Dear Courtney Seligman,
Is it true that the Universe (rather, all the matter in the Universe) used to be, at its early epochs, litteraly a cloud of smoke?
I suppose it would depend upon what you mean by a cloud of smoke. Very early on, the 'matter' in the Universe consisted of particles of such high energy that we can't imagine what they were like, or what their properties were (there are various theories, but I wouldn't count on any of them being correct, without better information than we currently have). As the Universe (very rapidly) expanded, it cooled off, and those high-energy particles transformed into quarks and similar sub-atomic particles, with which we are more familiar. And at a (very slightly) later date, and a still lower temperature, those particles combined into the nuclei of hydrogen atoms, and similar "normal" sub-atomic particles.
All of this took place in a very short time -- perhaps just a few seconds -- but there was then a longer period, during which a small fraction of the hydrogen nuclei combined to form helium nuclei. As a result, about 1/4 of the mass (and about 10% of the nuclear particles) were turned into helium, while about 3/4 of the mass (and about 90% of the nuclear particles) remained as hydrogen.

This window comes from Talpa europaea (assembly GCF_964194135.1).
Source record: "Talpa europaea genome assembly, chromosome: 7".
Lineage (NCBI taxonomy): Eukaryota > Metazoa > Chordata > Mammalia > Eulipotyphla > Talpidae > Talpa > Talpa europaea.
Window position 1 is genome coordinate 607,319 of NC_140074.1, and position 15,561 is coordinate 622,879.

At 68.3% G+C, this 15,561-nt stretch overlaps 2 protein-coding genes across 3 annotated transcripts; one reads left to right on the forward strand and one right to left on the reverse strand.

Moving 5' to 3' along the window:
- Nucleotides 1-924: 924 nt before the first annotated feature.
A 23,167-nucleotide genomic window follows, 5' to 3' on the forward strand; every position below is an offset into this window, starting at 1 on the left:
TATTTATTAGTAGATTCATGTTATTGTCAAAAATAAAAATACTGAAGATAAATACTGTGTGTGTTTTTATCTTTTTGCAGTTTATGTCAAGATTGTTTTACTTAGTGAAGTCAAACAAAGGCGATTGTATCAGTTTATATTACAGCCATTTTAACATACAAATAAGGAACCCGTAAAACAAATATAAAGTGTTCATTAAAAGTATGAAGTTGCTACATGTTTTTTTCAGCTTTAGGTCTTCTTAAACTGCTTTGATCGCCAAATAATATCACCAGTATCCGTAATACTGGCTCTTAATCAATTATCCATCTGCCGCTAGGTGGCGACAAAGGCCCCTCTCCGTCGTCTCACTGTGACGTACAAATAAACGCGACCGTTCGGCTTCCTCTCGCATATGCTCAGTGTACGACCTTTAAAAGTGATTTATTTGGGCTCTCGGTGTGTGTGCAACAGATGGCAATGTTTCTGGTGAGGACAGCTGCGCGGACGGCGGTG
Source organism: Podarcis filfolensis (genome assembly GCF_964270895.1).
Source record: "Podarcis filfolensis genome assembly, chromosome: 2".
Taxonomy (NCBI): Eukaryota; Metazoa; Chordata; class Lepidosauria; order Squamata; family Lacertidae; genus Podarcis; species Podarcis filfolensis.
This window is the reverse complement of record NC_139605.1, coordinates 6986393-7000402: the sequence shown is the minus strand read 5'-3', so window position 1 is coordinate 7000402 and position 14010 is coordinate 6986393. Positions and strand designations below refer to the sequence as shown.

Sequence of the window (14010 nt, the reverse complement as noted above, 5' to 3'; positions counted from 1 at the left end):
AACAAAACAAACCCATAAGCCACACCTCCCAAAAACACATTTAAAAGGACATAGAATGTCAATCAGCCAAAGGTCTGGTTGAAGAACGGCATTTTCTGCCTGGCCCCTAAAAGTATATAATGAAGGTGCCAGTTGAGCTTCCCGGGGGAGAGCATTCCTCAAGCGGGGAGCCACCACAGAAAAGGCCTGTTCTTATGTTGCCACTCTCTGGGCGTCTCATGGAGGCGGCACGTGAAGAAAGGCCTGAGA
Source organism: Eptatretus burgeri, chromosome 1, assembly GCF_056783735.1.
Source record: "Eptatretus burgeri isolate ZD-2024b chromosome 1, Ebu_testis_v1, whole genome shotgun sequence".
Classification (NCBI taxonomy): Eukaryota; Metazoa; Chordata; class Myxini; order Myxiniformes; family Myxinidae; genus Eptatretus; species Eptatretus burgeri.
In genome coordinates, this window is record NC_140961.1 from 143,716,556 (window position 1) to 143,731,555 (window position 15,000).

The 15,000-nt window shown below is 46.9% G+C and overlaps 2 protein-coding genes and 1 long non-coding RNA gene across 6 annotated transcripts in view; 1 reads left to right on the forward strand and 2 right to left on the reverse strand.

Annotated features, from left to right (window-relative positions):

It took a long time after the end of this period of nucleosynthesis before the matter was cool enough to form normal atoms. And it was quite a while longer (several hundred thousand years), before temperatures were low enough for gravitational and electromagnetic forces to start pulling things into clumps, which eventually became stars and galaxies.
So, for quite a while, early on, there was a "sea" of relatively simple particles, of very high energy, with no atoms, molecules, or any other complex structures. And if this satisfies your definition of smoke, then yes, that is what the Universe would have been like. But it wasn't smoke in any sense that we would normally mean that nowadays, as the molecules which make up normal smoke are relatively complex, and involve atoms which did not exist until after the first generation of stars lived out their lives, died, and blew themselves to smithereens.